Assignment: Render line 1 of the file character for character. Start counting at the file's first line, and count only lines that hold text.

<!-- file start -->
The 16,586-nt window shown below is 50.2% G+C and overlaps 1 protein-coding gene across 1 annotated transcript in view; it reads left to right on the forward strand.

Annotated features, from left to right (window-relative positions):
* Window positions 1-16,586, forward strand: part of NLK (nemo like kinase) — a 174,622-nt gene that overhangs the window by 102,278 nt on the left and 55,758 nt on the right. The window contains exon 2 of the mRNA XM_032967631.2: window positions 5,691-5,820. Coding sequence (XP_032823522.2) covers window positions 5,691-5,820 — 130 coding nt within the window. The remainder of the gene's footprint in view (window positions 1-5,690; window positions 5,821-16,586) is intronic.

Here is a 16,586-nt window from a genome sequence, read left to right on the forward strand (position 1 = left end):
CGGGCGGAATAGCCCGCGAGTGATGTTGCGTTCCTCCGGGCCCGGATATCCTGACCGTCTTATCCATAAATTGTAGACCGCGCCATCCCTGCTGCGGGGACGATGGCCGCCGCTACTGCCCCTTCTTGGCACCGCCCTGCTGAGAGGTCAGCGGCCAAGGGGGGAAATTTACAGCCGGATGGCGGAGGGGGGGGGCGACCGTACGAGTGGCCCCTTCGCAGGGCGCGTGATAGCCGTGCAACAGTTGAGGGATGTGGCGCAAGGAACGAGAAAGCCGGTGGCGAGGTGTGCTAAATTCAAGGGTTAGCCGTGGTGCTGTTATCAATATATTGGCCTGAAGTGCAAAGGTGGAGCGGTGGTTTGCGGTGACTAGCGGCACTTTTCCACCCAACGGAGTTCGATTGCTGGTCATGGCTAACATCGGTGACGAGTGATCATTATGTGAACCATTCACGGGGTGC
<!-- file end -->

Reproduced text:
The 16,586-nt window shown below is 50.2% G+C and overlaps 1 protein-coding gene across 1 annotated transcript in view; it reads left to right on the forward strand.